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The Commonwealth Games: searching for relevancy, a host and a reason to exist

Andy Bull

Next year’s Games in Birmingham will likely be the last on such a grand scale and some changes to safeguard the event’s future smack of desperation

The England netball player Layla Guscoth with the Commonwealth Games baton, alongside Perry the official mascot for the Birmingham 2022 Games.
The England netball player Layla Guscoth with the Commonwealth Games baton, alongside Perry the official mascot for the Birmingham 2022 Games. Photograph: Jacob King/PA
The England netball player Layla Guscoth with the Commonwealth Games baton, alongside Perry the official mascot for the Birmingham 2022 Games. Photograph: Jacob King/PA

Last modified on Wed 13 Oct 2021 21.26 BST

It’s nine months until the start of the XXII Commonwealth Games in Birmingham, which also means it’s four years and nine months till the start of the XXIII Commonwealth Games in, well, nobody knows. The Commonwealth Games Federation was due to announce the host city for 2026 in September 2019, but the decision was postponed until 2020, and then again to 2021, and has just been pushed back again until 2022. The CGF says it expects to make an announcement in March. At the moment there’s not a single confirmed bid.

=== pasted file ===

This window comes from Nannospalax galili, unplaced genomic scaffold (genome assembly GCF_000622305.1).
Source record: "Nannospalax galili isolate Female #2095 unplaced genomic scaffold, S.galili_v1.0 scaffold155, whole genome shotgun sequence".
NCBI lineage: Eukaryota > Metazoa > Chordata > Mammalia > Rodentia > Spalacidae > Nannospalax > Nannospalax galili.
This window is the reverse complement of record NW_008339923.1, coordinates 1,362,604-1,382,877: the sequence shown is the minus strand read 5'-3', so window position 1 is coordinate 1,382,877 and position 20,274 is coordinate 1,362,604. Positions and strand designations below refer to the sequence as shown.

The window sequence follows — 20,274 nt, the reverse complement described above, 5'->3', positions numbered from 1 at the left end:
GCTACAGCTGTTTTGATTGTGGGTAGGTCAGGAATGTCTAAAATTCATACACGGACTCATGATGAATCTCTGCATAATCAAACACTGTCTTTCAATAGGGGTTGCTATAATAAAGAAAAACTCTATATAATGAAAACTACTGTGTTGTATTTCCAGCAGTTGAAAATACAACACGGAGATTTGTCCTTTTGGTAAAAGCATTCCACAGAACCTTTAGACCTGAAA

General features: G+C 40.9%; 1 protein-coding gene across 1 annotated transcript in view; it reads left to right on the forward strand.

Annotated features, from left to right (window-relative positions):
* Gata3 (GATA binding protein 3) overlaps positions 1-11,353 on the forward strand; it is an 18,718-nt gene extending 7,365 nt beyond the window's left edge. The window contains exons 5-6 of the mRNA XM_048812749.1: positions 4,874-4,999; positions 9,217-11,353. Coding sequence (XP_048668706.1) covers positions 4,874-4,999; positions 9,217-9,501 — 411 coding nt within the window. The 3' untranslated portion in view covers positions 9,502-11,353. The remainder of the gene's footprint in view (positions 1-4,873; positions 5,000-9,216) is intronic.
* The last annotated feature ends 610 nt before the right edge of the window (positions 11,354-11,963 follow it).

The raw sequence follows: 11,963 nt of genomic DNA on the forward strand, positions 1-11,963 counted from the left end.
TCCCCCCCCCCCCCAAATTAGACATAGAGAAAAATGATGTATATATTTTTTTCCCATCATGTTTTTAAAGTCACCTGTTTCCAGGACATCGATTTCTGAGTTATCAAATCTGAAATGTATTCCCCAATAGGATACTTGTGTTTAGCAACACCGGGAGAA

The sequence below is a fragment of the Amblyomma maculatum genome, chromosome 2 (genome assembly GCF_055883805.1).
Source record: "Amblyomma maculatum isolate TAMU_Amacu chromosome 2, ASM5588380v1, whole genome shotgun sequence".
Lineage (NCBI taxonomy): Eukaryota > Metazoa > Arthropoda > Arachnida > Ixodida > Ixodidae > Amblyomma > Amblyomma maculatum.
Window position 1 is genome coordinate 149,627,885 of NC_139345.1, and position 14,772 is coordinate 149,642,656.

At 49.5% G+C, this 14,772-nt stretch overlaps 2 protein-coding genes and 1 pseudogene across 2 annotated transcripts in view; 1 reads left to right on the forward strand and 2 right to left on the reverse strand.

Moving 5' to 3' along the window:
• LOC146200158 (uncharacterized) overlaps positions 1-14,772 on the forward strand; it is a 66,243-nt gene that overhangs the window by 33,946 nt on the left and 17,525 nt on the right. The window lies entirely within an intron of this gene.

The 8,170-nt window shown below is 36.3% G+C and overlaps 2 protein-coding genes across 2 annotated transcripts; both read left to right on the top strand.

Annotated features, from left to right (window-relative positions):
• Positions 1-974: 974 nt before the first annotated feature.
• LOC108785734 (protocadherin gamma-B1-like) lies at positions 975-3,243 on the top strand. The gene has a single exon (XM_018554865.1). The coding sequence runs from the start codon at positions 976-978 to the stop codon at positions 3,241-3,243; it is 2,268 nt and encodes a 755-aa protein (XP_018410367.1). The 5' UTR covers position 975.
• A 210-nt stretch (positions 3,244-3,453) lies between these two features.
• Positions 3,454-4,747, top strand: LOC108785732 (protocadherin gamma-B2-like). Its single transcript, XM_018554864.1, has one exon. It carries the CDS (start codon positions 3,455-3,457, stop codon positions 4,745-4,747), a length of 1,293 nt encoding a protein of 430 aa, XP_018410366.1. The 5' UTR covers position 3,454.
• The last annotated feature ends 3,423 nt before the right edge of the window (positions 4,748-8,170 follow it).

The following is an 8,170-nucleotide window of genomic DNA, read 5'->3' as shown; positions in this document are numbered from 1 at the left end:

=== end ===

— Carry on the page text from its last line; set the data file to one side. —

The CGF president, Dame Louise Martin, says the organisation is working closely with “a number of potential host countries, who have asked to keep our discussions confidential”, which makes it sound like throwing a surprise party rather than a multisport mega-event.

It’s almost as if no one wants to publicly commit to stumping up millions to host a Games memorably described by comedian John Oliver as an “off Broadway Olympics” and “the historic display of a once-mighty nation gathering together the countries it lost and finding a way to lose to them once more”.

It was supposed to be held in Hamilton, Canada, but that bid faltered when it became clear the best part of $150m (£110m) in public money was needed. A petition sprung up, the local government withdrew support and the team behind it is now planning to try again, with private financing, in 2030.